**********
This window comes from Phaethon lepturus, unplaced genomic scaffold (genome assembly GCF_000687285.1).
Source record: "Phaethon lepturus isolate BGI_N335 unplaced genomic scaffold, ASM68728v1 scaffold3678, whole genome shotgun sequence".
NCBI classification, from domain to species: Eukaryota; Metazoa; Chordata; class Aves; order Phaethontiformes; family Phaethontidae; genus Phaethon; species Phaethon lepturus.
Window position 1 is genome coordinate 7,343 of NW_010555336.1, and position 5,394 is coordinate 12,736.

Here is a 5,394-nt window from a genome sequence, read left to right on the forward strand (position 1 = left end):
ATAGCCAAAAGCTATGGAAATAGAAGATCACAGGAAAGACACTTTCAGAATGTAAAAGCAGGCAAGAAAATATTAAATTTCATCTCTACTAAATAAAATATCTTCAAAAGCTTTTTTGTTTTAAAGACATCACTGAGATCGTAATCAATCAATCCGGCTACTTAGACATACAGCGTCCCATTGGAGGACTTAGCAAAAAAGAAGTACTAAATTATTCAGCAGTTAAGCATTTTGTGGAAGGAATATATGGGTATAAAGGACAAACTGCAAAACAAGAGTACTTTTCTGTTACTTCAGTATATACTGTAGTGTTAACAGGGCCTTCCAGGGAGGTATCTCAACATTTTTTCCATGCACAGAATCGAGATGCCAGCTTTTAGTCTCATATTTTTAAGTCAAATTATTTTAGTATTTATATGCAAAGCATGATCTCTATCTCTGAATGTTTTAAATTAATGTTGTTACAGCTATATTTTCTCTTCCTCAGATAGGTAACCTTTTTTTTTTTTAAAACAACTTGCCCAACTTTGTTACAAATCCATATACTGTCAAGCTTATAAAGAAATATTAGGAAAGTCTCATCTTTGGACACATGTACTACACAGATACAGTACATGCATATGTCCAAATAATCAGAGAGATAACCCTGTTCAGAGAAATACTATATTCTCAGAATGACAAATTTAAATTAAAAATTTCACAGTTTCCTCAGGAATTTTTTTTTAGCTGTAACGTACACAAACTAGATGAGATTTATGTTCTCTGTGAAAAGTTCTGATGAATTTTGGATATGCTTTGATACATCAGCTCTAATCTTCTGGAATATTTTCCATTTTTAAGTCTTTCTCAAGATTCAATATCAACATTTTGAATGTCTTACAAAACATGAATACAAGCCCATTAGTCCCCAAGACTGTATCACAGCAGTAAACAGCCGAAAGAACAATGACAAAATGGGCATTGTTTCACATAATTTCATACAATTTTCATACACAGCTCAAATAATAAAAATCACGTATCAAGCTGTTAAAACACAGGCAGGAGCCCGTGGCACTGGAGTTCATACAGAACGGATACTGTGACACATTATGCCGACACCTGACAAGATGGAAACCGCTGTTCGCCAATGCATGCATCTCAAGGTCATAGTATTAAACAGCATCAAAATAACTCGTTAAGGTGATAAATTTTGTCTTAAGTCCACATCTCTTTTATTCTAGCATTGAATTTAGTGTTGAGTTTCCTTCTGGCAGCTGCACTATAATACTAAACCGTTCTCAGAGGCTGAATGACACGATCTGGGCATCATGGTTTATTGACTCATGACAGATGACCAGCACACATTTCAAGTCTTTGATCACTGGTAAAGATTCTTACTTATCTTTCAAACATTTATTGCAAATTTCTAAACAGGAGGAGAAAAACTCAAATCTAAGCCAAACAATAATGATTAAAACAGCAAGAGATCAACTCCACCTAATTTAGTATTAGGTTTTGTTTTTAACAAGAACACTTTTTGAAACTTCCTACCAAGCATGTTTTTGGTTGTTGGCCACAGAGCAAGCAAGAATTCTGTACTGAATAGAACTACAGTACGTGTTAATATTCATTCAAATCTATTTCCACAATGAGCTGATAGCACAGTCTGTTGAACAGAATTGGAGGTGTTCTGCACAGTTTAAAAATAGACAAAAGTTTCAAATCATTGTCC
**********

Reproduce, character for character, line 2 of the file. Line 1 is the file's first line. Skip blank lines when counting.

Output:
Source record: "Phaethon lepturus isolate BGI_N335 unplaced genomic scaffold, ASM68728v1 scaffold3678, whole genome shotgun sequence".